### Cofunction

**co-**

In mathematics, a function f is cofunction of a function g if f(A) = g(B) whenever A and B are complementary angles.

### Bisection

**angle bisectorperpendicular bisectorbisected**

The most often considered types of bisectors are the segment bisector (a line that passes through the midpoint of a given segment) and the angle bisector (a line that passes through the apex of an angle, that divides it into two equal angles).

### Measure (mathematics)

**measuremeasure theorymeasurable**

Angle is also used to designate the measure of an angle or of a rotation.

### Simple polygon

**simplehole-freenon-self-crossing**

Two edges meeting at a corner are usually required to form an angle that is not straight (180°); otherwise, the collinear line segments will be considered parts of a single side.

### Internal and external angles

**Interior angleinternal angleexterior angle**

In geometry, an angle of a polygon is formed by two sides of the polygon that share an endpoint.

### Quadrilateral

**crossed quadrilateraltetragonquadrangle**

radians, 180°, or 1⁄2 turn; the measures of the interior angles of a simple convex quadrilateral add up to 2

In a crossed quadrilateral, the four "interior" angles on either side of the crossing (two acute and two reflex, all on the left or all on the right as the figure is traced out) add up to 720°.

### Concave polygon

**concaveconcavityconcave polygons**

A concave polygon will always have at least one reflex interior angle—that is, an angle with a measure that is between 180 degrees and 360 degrees exclusive.

### Concurrent lines

**concurrentconcurconcurrency**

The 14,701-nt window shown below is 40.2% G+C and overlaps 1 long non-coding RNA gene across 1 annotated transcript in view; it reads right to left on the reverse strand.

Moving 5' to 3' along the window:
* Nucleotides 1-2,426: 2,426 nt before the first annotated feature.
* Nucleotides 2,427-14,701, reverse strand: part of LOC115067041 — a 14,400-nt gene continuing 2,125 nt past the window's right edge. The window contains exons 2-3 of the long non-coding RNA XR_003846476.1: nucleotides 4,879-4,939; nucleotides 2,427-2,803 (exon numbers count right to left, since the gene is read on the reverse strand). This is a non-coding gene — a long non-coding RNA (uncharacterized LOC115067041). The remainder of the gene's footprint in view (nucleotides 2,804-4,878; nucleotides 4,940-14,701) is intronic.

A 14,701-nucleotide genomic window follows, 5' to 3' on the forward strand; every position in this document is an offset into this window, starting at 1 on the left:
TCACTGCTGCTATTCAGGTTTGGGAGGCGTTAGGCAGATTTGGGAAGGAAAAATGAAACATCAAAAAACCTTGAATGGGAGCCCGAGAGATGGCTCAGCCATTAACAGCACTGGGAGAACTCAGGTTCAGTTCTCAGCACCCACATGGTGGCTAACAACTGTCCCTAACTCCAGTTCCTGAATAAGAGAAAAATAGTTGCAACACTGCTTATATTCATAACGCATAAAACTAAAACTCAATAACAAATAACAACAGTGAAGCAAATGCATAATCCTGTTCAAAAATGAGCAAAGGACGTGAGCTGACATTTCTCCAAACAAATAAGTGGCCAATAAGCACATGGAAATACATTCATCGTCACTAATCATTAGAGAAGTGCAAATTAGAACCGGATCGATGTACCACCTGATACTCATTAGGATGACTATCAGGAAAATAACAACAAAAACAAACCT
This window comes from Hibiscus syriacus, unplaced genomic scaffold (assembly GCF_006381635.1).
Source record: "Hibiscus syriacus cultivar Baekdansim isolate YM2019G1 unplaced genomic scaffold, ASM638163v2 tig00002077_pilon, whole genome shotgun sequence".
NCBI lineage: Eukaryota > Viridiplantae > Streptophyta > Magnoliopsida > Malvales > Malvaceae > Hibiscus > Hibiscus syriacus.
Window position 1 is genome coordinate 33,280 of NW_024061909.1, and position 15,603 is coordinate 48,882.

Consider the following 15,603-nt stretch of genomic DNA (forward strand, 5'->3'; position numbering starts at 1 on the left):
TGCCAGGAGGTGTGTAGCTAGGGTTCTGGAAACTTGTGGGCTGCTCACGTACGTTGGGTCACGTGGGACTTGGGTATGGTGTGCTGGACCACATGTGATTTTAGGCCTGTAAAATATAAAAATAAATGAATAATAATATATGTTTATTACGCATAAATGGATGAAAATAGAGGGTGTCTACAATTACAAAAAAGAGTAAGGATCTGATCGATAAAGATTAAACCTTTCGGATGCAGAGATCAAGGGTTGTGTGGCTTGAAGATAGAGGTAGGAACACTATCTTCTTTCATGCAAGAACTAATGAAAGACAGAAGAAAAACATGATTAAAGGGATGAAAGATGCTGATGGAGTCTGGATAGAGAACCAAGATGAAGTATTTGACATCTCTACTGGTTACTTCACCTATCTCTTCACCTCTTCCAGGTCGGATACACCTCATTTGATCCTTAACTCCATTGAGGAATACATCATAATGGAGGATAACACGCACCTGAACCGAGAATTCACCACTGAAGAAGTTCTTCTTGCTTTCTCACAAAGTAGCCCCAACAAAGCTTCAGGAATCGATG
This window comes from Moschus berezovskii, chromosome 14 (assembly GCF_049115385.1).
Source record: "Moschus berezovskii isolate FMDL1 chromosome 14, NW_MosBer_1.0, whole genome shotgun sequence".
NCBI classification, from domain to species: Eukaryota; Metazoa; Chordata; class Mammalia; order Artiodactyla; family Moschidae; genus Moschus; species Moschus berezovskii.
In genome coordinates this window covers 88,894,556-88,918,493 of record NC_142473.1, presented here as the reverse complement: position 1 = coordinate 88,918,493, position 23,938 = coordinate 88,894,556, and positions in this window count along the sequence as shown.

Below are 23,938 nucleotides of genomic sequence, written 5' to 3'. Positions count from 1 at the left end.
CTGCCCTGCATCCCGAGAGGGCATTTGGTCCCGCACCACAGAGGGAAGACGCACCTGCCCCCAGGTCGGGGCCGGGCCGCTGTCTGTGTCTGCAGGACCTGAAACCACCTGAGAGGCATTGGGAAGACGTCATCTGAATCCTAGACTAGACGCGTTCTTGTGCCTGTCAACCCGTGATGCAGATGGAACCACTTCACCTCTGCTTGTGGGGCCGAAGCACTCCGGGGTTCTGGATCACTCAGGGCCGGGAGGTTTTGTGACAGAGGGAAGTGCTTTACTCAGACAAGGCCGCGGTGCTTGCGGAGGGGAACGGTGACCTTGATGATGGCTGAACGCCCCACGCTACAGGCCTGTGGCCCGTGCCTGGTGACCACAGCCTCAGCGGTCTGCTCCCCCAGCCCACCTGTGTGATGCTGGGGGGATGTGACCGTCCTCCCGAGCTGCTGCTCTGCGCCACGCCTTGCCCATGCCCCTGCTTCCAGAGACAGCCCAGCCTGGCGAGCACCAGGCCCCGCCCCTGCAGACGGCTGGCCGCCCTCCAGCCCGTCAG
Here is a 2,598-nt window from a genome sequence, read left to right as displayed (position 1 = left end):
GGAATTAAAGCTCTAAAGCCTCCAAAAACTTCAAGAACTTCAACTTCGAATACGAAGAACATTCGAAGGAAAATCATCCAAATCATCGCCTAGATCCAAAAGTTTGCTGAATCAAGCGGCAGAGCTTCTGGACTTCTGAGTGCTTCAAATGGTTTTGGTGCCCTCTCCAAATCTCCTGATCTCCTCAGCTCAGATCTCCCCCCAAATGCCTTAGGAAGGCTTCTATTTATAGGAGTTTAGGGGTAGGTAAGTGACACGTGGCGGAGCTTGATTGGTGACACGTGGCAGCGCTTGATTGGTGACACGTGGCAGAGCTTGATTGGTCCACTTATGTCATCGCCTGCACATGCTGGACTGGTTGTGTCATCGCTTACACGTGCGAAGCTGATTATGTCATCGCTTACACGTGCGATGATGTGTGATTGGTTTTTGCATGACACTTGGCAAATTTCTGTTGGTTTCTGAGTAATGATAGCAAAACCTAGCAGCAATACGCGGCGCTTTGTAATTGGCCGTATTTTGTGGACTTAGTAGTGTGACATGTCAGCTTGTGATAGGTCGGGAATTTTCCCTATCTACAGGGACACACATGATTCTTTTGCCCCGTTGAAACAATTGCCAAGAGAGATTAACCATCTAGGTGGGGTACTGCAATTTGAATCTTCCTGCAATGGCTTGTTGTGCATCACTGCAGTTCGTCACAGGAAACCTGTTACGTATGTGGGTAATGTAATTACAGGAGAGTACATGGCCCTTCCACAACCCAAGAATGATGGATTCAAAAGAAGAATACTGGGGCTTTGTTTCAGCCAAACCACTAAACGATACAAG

### Transversal (geometry)

**transversalcorresponding anglestransversals**

A transversal is a line that intersects a pair of (often parallel) lines and is associated with alternate interior angles, corresponding angles, interior angles, and exterior angles.

By Euclid's parallel postulate, if the two lines are parallel, consecutive interior angles are supplementary, corresponding angles are equal, and alternate angles are equal.

### Equilateral triangle

**equilateral{3}3**

;Sextant (n = 6): The sextant (angle of the equilateral triangle) is 1⁄6 of a turn.

In the familiar Euclidean geometry, an equilateral triangle is also equiangular; that is, all three internal angles are also congruent to each other and are each 60°.

### Two-dimensional space

**Euclidean planetwo-dimensional2D**

Angles formed by two rays lie in a plane, but this plane does not have to be a Euclidean plane.

where θ is the angle between A and B.

### Sphere

**sphericalhemisphereglobose**

Similar statements hold in space, for example, the spherical angle formed by two great circles on a sphere is the dihedral angle between the planes determined by the great circles.

In spherical trigonometry, angles are defined between great circles.

### Cyclic quadrilateral

**cycliccyclic quadrilateralsBrahmagupta quadrilateral**

is cyclic if and only if its opposite angles are supplementary, that is :